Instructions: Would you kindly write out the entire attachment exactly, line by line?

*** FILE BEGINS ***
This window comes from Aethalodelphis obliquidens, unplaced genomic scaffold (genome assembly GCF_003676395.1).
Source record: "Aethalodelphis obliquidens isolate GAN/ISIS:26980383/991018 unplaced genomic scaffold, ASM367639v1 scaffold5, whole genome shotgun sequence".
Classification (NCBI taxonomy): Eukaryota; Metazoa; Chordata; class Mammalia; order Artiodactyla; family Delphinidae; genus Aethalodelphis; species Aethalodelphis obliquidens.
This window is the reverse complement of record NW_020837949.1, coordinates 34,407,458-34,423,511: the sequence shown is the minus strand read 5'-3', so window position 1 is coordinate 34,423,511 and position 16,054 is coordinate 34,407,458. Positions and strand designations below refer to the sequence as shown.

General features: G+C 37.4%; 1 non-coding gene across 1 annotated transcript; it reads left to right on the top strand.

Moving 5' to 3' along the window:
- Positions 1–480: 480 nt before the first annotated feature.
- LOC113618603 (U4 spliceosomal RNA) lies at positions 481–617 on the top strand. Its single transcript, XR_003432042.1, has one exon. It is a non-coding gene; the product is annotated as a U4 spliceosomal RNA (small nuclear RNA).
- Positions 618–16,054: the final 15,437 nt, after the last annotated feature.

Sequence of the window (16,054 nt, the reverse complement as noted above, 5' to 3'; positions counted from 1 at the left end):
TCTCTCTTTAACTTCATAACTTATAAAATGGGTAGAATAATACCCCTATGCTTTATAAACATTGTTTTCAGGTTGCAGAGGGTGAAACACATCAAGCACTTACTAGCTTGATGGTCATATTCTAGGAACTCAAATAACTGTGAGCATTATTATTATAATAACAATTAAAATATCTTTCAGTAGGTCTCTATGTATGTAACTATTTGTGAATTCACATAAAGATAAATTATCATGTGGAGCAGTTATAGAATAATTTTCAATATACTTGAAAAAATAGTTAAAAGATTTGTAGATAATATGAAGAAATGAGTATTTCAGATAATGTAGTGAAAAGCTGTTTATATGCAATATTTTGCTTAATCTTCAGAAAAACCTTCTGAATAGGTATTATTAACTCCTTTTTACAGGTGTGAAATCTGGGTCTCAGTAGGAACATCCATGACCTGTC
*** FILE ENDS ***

This window comes from Aethalodelphis obliquidens, unplaced genomic scaffold (genome assembly GCF_003676395.1).
Source record: "Aethalodelphis obliquidens isolate GAN/ISIS:26980383/991018 unplaced genomic scaffold, ASM367639v1 scaffold5, whole genome shotgun sequence".
Classification (NCBI taxonomy): Eukaryota; Metazoa; Chordata; class Mammalia; order Artiodactyla; family Delphinidae; genus Aethalodelphis; species Aethalodelphis obliquidens.
This window is the reverse complement of record NW_020837949.1, coordinates 34,407,458-34,423,511: the sequence shown is the minus strand read 5'-3', so window position 1 is coordinate 34,423,511 and position 16,054 is coordinate 34,407,458. Positions and strand designations below refer to the sequence as shown.

General features: G+C 37.4%; 1 non-coding gene across 1 annotated transcript; it reads left to right on the top strand.

Moving 5' to 3' along the window:
- Positions 1–480: 480 nt before the first annotated feature.
- LOC113618603 (U4 spliceosomal RNA) lies at positions 481–617 on the top strand. Its single transcript, XR_003432042.1, has one exon. It is a non-coding gene; the product is annotated as a U4 spliceosomal RNA (small nuclear RNA).
- Positions 618–16,054: the final 15,437 nt, after the last annotated feature.

Sequence of the window (16,054 nt, the reverse complement as noted above, 5' to 3'; positions counted from 1 at the left end):
TCTCTCTTTAACTTCATAACTTATAAAATGGGTAGAATAATACCCCTATGCTTTATAAACATTGTTTTCAGGTTGCAGAGGGTGAAACACATCAAGCACTTACTAGCTTGATGGTCATATTCTAGGAACTCAAATAACTGTGAGCATTATTATTATAATAACAATTAAAATATCTTTCAGTAGGTCTCTATGTATGTAACTATTTGTGAATTCACATAAAGATAAATTATCATGTGGAGCAGTTATAGAATAATTTTCAATATACTTGAAAAAATAGTTAAAAGATTTGTAGATAATATGAAGAAATGAGTATTTCAGATAATGTAGTGAAAAGCTGTTTATATGCAATATTTTGCTTAATCTTCAGAAAAACCTTCTGAATAGGTATTATTAACTCCTTTTTACAGGTGTGAAATCTGGGTCTCAGTAGGAACATCCATGACCTGTC